“We are capable of such love and belonging because the soul holds the echo of a primal intimacy. ” 1
Our ancestors remain with us always. Human, atomic, the dust of stars and fields, there is nothing we have not always been. The echo of that primal intimacy resounds through our cells, singing: “Wake up and live!”
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The human search for meaning is stubborn, even as our consumer culture offers more and more distractions. Ultimately, they don’t satisfy. What does satisfy is the experience of living itself, unburdened by stuff — the joy, the struggle, the wonder of it all — and millions of us are awakening to that song in our cells, a so simple song that invites us to just live.
Just live. Live without distractions. And screens! Imagine even a day, let alone a life, without screens. Small ones, big ones, bigger ones… so much of our attention is now focused on two-dimensional displays. This is not life; it is a display of life, a replica, an impoverished substitute. And staring for hours turns us into spectators in our own lives.
Meanwhile, our human yearning for meaning and happiness intensifies, here in the 21st century where our chronic dysfunction of separation from the real world (the one we didn’t manufacture to prove we don’t need God) threatens our survival. Will we change course? History suggests we won’t, that we humans tend to drag our feet until the eleventh our and put our faith in “Hail Mary” salvation.
We’re the same personally. Who changes his diet or exercise pattern before a threat of serious illness or death? Fear motivates. So do pleasure and pain. But there’s another urging; I call it The Awakening Impulse, and it’s growing stronger every day.
Consciousness has a plan, the same plan it always has — to expand awareness. And so it is that in this era of global warming and warnings, many are also experiencing a spiritual awakening. This doesn’t make the news but then what is the news anyway? Stories about what’s gone wrong, stories from the dark side. Meanwhile, the sun also rises.
“Discovering a sense of purpose has deep meaning, and awareness of belonging as well as feeling connected to something larger than the individual self that is ultimately about love. Witness the fact that people who belong to a church or spiritual group who have an active spiritual life live, on average, seven years longer than those who don’t.” 2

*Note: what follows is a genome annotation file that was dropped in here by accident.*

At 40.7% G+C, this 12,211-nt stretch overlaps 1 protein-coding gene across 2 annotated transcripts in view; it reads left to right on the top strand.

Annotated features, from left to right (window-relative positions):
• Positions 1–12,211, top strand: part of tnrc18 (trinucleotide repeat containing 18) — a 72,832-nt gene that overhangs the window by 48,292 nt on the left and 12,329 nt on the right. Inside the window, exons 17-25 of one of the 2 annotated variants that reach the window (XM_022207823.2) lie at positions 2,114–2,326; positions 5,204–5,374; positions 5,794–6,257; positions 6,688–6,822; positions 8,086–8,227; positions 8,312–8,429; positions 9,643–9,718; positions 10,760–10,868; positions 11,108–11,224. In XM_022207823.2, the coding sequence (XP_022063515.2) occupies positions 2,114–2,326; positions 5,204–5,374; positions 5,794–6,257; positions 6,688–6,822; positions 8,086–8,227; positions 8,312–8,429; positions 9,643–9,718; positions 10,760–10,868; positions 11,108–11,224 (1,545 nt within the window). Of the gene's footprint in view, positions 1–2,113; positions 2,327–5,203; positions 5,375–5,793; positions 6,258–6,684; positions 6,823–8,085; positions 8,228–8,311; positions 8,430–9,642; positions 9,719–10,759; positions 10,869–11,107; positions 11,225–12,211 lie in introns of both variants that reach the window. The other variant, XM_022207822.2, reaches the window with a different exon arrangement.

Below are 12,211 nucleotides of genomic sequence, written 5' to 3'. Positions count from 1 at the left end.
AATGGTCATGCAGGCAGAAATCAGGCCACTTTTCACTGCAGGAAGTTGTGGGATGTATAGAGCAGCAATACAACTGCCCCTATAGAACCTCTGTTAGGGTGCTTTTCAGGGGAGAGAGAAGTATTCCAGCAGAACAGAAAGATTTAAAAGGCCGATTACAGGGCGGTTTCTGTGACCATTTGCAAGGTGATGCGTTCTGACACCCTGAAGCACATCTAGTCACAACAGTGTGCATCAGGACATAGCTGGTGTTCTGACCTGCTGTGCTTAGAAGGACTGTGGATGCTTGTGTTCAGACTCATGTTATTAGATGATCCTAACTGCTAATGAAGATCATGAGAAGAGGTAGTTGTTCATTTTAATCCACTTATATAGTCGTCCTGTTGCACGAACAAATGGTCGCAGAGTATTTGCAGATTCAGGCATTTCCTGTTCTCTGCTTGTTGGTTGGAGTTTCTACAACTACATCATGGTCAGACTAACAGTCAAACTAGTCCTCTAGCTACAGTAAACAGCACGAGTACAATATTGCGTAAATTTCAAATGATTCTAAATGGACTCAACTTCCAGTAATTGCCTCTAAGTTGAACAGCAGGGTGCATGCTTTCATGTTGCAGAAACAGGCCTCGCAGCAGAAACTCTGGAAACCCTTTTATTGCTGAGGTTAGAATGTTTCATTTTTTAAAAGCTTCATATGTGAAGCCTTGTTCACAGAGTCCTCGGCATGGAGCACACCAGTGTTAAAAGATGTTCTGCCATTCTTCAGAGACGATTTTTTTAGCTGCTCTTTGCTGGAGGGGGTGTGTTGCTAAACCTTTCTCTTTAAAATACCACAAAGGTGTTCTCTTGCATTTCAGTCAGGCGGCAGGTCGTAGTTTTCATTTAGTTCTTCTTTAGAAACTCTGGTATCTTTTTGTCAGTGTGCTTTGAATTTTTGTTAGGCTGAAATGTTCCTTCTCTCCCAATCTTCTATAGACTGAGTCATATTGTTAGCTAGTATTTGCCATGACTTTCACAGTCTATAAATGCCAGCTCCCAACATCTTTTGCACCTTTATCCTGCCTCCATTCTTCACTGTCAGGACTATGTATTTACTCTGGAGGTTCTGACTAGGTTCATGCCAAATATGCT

Where do we go to find this sense of purpose? Deep, not wide. There’s no need to find a monastery in a distant land, burrow inside a cave and meditate. We can wake up in New York City. We can find meaning in the midst of a messy divorce, going bankrupt, giving birth, getting a promotion, burying a mother, day dreaming on a rainy day, reading these words.
Lightning is always ready to strike.
The setting, the time, the details, are relatively unimportant. What’s important is choice and focus. Being mindful, resting in the present moment, is an acquired skill that can be practiced anywhere, any time. Begun as a technique, it can grow into a lifestyle, a way of being that is supremely satisfying because it cultures the sense of true belonging like nothing else can.
We can lose a partner and friends. We can lose a home, a job, investments. But what we know of belonging to life can never be lost or stolen; this is the echo of primal intimacy.
Can you hear it? Under the muttering of civilization, the strident calls of duty, the burdens of obligation, it signals like a cosmic heart beat, reminding us that we do belong, that regardless of the challenges, the disappointments, the dreams that flower or wither, we have something, we are something, forever free and safe and… made of joy.
“If you weren’t guilty, how would you feel? If you weren’t worried, what would you do? If you trusted yourself, what possibilities would you see?” 3
Everything changes when we stopping chasing what we already have. Americans have the mandated right to the pursuit of happiness; that’s a death sentence, a formula for disappointment because we can never catch it.
Imagine a shrine, a sanctuary in your mind, a place of peace and order… home. This you have, we all do, the place where the still small voice whispers and calls us back to love’s embrace. Here, we simply belong, and that is enough.
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1. Anam Cara — John O’Donohue Page 26
2. Fruitful Aging — Tom Pinkson Page 3
3. Ignite the Genius Within — Dr. Christine Ranck and Christopher Lee Nutter Page 8